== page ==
Lastly, on the subject of production of new sources of water, in Israel this has been done using desalination, generating more than 60% of the country’s potable water, which without doubt demonstrates that Chile could find an answer to its problems with this technique.
In any case, as well as the technified irrigation, desalination and reuse, there are other technologies that reduce the amount of water lost in transportation – amongst other areas -, satellite technology for leak management, which has helped Israel to have less than 10% loss – a very low figure in comparison to other countries, but one that can still be improved upon.
How well do you think Chile is facing the water shortage?
We have seen that the authorities have a great interest in tackling this topic in-depth, which has translated into numerous invitations to Israeli experts and consultants in the development of private projects between the countries, in academic cooperation, and in the creation of memorandums of understanding to tackle this challenge.
How important is it for a country to be conscious about the management of water, its use and reuse?
It is vital to be able to support decisions that will involve public policies and finances. And, on the other side, the sum of individual actions can make a difference. In Israel, for example, it is unthinkable for a child to brush their teeth with the water running, or for someone to wash their car with a hose in the street. And this is because of the education on the saving of water is very strong for all citizens and companies too.
In what way could people be made more conscious about the use of water in Chile, taking into account examples from Israel?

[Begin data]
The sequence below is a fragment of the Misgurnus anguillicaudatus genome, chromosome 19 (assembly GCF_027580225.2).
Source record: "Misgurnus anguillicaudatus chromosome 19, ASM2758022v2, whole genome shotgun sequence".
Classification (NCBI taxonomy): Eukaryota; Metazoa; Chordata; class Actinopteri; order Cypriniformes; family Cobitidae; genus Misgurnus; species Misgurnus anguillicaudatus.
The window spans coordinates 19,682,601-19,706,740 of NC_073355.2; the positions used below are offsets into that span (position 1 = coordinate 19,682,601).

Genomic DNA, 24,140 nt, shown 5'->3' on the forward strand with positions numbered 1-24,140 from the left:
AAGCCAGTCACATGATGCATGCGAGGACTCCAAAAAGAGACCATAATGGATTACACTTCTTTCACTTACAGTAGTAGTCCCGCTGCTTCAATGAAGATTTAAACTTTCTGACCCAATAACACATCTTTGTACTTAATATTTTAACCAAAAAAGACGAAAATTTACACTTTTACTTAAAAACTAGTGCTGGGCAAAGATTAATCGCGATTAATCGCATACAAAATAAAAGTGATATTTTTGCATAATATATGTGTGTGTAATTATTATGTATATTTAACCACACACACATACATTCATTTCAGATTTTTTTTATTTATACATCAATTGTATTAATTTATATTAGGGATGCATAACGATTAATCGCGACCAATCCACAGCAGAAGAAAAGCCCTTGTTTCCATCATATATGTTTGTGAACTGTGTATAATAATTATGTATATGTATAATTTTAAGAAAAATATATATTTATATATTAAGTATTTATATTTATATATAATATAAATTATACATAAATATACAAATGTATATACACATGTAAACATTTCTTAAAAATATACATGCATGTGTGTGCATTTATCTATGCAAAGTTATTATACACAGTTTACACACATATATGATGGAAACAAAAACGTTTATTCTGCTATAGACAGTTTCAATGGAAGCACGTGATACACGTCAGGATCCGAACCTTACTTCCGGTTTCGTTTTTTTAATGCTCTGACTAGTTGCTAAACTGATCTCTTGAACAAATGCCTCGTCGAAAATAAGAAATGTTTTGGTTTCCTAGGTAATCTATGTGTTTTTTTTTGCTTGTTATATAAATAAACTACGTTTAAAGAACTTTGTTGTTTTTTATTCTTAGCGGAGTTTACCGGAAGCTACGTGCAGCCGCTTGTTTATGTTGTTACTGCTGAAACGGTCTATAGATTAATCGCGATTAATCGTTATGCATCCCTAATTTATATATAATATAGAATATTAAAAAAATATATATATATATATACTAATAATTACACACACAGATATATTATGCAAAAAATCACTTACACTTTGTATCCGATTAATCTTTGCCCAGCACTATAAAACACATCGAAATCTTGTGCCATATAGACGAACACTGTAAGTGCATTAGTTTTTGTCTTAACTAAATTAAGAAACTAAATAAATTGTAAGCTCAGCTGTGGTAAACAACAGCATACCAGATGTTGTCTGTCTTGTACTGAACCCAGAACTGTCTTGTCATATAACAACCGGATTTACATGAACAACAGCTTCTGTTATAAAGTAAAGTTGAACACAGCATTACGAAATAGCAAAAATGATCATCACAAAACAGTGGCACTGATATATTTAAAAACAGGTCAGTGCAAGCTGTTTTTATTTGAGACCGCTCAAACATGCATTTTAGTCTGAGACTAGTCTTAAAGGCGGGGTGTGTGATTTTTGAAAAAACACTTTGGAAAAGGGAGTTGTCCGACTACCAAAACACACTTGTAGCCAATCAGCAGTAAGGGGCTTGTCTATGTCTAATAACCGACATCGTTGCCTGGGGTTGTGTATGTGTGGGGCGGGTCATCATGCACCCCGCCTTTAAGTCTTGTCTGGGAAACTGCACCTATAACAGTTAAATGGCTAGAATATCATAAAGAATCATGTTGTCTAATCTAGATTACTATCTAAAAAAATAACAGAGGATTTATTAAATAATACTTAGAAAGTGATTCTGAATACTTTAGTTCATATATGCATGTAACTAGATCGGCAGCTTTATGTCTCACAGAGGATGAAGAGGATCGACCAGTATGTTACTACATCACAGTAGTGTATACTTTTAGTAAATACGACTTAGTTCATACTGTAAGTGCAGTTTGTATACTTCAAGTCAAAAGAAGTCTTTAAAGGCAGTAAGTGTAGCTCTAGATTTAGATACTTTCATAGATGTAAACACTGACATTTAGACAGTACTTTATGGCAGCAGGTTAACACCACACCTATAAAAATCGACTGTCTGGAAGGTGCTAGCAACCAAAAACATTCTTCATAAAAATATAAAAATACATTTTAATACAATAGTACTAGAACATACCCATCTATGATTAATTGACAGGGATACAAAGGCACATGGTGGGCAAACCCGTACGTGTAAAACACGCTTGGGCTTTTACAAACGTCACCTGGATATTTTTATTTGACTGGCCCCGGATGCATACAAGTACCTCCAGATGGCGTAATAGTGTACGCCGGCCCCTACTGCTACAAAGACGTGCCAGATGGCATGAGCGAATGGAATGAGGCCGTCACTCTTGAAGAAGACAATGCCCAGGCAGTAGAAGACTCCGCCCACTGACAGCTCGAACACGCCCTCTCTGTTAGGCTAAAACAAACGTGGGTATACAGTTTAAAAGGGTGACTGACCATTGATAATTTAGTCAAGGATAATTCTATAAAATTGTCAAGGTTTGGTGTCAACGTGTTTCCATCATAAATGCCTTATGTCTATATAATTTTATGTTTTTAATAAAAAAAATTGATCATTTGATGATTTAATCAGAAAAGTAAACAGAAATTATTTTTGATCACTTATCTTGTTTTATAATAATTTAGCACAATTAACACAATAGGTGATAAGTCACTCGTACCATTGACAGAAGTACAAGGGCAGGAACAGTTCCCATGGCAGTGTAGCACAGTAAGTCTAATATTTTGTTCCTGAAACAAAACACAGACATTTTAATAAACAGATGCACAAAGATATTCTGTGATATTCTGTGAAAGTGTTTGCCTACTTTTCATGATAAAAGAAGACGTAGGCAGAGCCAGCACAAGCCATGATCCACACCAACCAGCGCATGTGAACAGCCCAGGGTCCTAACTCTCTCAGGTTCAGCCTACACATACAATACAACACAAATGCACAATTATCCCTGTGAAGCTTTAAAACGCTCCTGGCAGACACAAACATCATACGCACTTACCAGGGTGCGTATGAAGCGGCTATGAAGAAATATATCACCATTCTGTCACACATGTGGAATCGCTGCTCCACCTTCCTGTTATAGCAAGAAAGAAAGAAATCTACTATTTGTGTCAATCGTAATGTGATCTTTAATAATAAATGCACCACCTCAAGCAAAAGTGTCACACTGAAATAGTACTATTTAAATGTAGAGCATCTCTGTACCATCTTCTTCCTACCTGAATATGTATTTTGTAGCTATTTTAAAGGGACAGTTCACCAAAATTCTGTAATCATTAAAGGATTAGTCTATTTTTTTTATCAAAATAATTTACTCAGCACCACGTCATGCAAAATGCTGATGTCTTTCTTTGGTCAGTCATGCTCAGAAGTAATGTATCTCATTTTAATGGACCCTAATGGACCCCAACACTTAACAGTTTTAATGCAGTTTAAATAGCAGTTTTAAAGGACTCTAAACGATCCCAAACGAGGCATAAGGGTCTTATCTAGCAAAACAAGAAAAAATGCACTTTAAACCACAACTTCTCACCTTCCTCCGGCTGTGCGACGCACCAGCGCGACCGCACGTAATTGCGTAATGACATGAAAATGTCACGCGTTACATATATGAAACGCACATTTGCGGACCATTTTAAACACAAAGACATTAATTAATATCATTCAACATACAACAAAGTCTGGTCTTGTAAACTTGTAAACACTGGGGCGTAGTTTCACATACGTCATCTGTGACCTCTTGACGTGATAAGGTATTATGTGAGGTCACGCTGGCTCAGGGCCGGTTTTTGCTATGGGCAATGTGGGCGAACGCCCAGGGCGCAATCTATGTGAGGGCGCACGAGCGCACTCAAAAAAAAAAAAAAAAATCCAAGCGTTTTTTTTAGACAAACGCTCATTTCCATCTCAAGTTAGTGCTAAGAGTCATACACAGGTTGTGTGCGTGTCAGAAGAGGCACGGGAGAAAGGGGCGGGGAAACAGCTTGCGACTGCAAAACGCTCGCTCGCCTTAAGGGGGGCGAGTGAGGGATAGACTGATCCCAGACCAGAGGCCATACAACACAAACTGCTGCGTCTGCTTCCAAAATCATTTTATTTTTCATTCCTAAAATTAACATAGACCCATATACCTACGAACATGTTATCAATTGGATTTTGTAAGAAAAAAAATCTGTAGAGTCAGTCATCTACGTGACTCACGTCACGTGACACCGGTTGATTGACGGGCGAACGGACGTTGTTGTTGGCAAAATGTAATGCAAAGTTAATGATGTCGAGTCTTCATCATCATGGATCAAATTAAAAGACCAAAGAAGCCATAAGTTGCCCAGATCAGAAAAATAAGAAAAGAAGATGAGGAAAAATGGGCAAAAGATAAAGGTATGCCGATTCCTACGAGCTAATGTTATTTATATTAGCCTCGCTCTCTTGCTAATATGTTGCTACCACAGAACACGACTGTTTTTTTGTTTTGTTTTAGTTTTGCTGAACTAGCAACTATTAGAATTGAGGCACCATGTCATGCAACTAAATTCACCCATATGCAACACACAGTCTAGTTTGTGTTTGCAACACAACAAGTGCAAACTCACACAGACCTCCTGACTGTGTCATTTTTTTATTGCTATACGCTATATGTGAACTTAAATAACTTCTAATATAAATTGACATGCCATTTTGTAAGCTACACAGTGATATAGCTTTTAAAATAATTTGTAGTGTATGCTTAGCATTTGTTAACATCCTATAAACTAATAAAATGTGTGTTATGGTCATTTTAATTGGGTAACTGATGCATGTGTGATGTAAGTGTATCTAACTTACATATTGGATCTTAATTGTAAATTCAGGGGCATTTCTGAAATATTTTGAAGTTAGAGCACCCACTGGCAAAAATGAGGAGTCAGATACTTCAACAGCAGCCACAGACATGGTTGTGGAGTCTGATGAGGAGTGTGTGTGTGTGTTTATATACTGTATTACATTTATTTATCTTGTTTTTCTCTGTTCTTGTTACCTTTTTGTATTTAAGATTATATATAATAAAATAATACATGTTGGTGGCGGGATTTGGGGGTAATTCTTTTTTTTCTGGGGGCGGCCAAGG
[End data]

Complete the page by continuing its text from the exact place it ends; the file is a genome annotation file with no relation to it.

I believe that during this 10-year drought, a new consciousness has been created. And obviously it’s important to invest in education and public campaigns. In fact, through bilateral cooperation, a few months ago Israel handed over to Chile a campaign called “Israel is drying up”, which was adapted and implemented locally for television by the Ministry of Public Works. Additionally, we are promoting cooperation in this area with different national and regional institutions.
Do you plan to become involved with the water problems in Chile, providing advice based on your experience?
We like the idea of cooperating and sharing, more than giving advice. While Israel resolved the issue of water some time ago – due to the fact that it always had a shortage – Chile is working very well, and the coordination of efforts between the government, lawmakers, universities, and private entities will surely provide positive results in the short-term.
Agricultural Water Summit
Rosenberg will participate in the upcoming Agricultural Water Summit, the first event that will tackle the water crisis that the agricultural industry is facing in Chile and the rest world today. The event will take place in San Francisco de Mostazal on April 20, 2021.
During the day, numerous leading experts from around the will analyze the current situation with water and will provide solutions, drawing on successful experiences in other countries and highlighting the role of innovation and technology for the management and preservation of water in agriculture.
Rosenberg said that the space that the Agricultural Water Summit creates will facilitate essential discussions between different actors related to water regarding the impact that the drought is having on the industry.
“This event also serves the important purpose of bringing the different water resource management technologies into the Chilean ecosystem, linking together the different challenges that the country is currently facing, and sharing the experience that has been gathering in countries like Israel,” she said.
Publication date: June 9, 2020